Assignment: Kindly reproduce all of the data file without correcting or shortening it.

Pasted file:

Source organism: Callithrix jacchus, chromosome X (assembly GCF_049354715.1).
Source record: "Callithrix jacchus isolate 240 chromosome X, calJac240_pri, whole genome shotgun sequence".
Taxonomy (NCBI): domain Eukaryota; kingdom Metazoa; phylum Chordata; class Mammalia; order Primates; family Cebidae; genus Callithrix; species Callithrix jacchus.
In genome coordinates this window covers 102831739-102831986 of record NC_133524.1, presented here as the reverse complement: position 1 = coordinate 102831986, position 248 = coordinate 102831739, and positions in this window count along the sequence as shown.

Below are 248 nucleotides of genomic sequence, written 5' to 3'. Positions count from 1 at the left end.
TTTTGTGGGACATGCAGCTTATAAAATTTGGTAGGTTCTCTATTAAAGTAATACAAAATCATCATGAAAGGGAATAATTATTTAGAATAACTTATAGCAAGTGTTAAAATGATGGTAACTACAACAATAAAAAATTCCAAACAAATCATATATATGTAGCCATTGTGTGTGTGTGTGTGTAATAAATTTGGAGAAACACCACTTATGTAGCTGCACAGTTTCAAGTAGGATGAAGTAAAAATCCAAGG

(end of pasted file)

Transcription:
Source organism: Callithrix jacchus, chromosome X (assembly GCF_049354715.1).
Source record: "Callithrix jacchus isolate 240 chromosome X, calJac240_pri, whole genome shotgun sequence".
Taxonomy (NCBI): domain Eukaryota; kingdom Metazoa; phylum Chordata; class Mammalia; order Primates; family Cebidae; genus Callithrix; species Callithrix jacchus.
In genome coordinates this window covers 102831739-102831986 of record NC_133524.1, presented here as the reverse complement: position 1 = coordinate 102831986, position 248 = coordinate 102831739, and positions in this window count along the sequence as shown.

Below are 248 nucleotides of genomic sequence, written 5' to 3'. Positions count from 1 at the left end.
TTTTGTGGGACATGCAGCTTATAAAATTTGGTAGGTTCTCTATTAAAGTAATACAAAATCATCATGAAAGGGAATAATTATTTAGAATAACTTATAGCAAGTGTTAAAATGATGGTAACTACAACAATAAAAAATTCCAAACAAATCATATATATGTAGCCATTGTGTGTGTGTGTGTGTAATAAATTTGGAGAAACACCACTTATGTAGCTGCACAGTTTCAAGTAGGATGAAGTAAAAATCCAAGG